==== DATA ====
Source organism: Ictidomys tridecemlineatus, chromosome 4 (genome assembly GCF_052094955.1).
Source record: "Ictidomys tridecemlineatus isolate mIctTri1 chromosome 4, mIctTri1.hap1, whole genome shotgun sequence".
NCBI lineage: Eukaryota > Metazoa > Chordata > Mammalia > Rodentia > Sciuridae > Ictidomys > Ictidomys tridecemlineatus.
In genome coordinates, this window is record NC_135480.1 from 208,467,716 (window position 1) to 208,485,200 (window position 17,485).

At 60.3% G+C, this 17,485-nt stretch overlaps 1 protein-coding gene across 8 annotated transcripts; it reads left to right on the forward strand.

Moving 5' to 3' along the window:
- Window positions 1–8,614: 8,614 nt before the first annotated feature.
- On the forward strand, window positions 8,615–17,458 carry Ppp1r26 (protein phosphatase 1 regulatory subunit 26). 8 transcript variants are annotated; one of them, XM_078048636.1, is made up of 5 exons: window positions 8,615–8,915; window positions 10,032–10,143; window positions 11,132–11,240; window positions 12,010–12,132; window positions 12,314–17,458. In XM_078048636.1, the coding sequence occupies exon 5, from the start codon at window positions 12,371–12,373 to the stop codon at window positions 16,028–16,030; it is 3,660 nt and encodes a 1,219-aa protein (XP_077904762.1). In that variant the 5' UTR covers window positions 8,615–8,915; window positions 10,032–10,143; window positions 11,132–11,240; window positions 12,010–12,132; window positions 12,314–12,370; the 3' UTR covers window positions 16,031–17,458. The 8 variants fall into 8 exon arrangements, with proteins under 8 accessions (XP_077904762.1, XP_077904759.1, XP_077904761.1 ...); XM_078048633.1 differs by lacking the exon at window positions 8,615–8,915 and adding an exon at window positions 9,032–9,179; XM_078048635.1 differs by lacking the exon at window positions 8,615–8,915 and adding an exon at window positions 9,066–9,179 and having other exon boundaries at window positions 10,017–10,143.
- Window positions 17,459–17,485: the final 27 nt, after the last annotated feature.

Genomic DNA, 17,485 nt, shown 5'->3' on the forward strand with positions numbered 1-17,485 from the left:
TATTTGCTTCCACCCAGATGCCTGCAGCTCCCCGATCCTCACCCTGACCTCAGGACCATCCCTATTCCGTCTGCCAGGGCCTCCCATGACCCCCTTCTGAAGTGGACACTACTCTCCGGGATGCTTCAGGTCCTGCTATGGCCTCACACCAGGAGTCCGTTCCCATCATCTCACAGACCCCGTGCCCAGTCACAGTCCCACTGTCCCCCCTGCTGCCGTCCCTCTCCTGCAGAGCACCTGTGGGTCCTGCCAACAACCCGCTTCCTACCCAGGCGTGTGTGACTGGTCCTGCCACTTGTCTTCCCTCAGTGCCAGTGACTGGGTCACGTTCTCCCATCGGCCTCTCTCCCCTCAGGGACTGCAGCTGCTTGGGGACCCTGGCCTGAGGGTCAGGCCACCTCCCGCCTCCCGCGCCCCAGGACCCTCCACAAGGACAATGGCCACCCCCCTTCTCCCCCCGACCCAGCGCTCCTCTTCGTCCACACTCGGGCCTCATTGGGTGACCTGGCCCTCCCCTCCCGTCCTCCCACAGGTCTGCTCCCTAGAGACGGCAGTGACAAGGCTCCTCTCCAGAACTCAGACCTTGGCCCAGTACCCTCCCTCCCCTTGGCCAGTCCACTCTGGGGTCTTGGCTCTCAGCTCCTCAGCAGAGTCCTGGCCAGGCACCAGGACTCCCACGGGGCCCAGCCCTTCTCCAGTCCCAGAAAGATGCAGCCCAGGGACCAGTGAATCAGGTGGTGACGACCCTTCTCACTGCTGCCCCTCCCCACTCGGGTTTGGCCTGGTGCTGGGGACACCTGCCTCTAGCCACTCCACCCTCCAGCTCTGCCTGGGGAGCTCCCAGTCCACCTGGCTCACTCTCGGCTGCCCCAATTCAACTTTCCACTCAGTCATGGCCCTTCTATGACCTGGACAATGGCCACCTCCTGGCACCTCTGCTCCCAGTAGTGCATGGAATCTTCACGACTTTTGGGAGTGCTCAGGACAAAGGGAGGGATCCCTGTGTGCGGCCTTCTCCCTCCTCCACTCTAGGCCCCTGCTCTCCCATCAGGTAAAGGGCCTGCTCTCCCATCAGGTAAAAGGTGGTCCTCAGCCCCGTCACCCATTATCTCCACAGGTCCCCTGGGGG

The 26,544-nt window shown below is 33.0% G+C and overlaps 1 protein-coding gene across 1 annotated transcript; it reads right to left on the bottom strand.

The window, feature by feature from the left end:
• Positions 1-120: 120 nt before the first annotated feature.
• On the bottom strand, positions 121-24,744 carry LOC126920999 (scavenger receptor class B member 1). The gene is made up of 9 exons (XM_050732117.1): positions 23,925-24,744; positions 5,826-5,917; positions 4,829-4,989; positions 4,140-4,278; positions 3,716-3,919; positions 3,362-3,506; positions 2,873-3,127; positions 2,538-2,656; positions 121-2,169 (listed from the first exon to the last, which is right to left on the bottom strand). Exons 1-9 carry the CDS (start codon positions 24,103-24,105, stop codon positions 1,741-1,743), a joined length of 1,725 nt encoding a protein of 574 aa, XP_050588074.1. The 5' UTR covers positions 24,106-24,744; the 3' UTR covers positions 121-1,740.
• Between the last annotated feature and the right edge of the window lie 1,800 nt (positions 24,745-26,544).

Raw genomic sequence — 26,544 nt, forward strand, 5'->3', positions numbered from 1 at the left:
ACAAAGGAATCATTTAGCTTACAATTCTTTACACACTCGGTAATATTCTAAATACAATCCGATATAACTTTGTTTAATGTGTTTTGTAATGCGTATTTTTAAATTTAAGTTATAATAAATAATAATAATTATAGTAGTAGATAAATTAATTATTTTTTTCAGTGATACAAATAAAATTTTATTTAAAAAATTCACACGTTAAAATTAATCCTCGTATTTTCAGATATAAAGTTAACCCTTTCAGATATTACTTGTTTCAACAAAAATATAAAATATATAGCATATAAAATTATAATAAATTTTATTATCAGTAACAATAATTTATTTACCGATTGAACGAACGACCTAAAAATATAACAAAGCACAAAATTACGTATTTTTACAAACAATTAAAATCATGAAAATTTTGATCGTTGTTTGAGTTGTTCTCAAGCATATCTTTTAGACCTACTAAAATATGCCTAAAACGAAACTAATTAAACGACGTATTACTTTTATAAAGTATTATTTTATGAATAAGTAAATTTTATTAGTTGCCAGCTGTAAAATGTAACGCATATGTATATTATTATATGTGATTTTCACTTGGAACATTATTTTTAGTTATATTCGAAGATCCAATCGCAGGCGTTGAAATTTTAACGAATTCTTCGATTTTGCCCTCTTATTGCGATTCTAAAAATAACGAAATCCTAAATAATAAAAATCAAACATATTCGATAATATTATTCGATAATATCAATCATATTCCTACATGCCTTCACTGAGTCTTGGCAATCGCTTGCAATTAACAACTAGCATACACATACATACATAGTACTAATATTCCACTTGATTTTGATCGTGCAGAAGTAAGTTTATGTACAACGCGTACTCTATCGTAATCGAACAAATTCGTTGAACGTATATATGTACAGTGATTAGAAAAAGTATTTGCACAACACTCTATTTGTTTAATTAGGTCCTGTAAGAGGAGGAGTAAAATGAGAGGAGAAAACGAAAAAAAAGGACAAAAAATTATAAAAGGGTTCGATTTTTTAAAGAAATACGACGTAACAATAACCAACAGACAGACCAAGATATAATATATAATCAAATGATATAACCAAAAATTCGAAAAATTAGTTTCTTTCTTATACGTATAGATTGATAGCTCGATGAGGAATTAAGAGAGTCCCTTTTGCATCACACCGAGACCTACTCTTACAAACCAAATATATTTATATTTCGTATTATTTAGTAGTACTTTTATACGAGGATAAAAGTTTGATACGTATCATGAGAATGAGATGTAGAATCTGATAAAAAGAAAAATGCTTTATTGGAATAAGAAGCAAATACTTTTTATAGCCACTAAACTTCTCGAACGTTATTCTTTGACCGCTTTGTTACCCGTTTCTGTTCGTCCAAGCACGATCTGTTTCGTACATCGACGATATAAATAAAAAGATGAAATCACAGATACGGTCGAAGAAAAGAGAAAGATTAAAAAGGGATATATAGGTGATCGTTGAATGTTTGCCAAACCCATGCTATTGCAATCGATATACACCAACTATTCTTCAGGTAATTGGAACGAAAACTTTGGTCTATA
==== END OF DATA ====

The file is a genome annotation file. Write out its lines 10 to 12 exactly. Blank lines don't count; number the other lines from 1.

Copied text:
Genomic DNA, 17,485 nt, shown 5'->3' on the forward strand with positions numbered 1-17,485 from the left:
TATTTGCTTCCACCCAGATGCCTGCAGCTCCCCGATCCTCACCCTGACCTCAGGACCATCCCTATTCCGTCTGCCAGGGCCTCCCATGACCCCCTTCTGAAGTGGACACTACTCTCCGGGATGCTTCAGGTCCTGCTATGGCCTCACACCAGGAGTCCGTTCCCATCATCTCACAGACCCCGTGCCCAGTCACAGTCCCACTGTCCCCCCTGCTGCCGTCCCTCTCCTGCAGAGCACCTGTGGGTCCTGCCAACAACCCGCTTCCTACCCAGGCGTGTGTGACTGGTCCTGCCACTTGTCTTCCCTCAGTGCCAGTGACTGGGTCACGTTCTCCCATCGGCCTCTCTCCCCTCAGGGACTGCAGCTGCTTGGGGACCCTGGCCTGAGGGTCAGGCCACCTCCCGCCTCCCGCGCCCCAGGACCCTCCACAAGGACAATGGCCACCCCCCTTCTCCCCCCGACCCAGCGCTCCTCTTCGTCCACACTCGGGCCTCATTGGGTGACCTGGCCCTCCCCTCCCGTCCTCCCACAGGTCTGCTCCCTAGAGACGGCAGTGACAAGGCTCCTCTCCAGAACTCAGACCTTGGCCCAGTACCCTCCCTCCCCTTGGCCAGTCCACTCTGGGGTCTTGGCTCTCAGCTCCTCAGCAGAGTCCTGGCCAGGCACCAGGACTCCCACGGGGCCCAGCCCTTCTCCAGTCCCAGAAAGATGCAGCCCAGGGACCAGTGAATCAGGTGGTGACGACCCTTCTCACTGCTGCCCCTCCCCACTCGGGTTTGGCCTGGTGCTGGGGACACCTGCCTCTAGCCACTCCACCCTCCAGCTCTGCCTGGGGAGCTCCCAGTCCACCTGGCTCACTCTCGGCTGCCCCAATTCAACTTTCCACTCAGTCATGGCCCTTCTATGACCTGGACAATGGCCACCTCCTGGCACCTCTGCTCCCAGTAGTGCATGGAATCTTCACGACTTTTGGGAGTGCTCAGGACAAAGGGAGGGATCCCTGTGTGCGGCCTTCTCCCTCCTCCACTCTAGGCCCCTGCTCTCCCATCAGGTAAAGGGCCTGCTCTCCCATCAGGTAAAAGGTGGTCCTCAGCCCCGTCACCCATTATCTCCACAGGTCCCCTGGGGG

The 26,544-nt window shown below is 33.0% G+C and overlaps 1 protein-coding gene across 1 annotated transcript; it reads right to left on the bottom strand.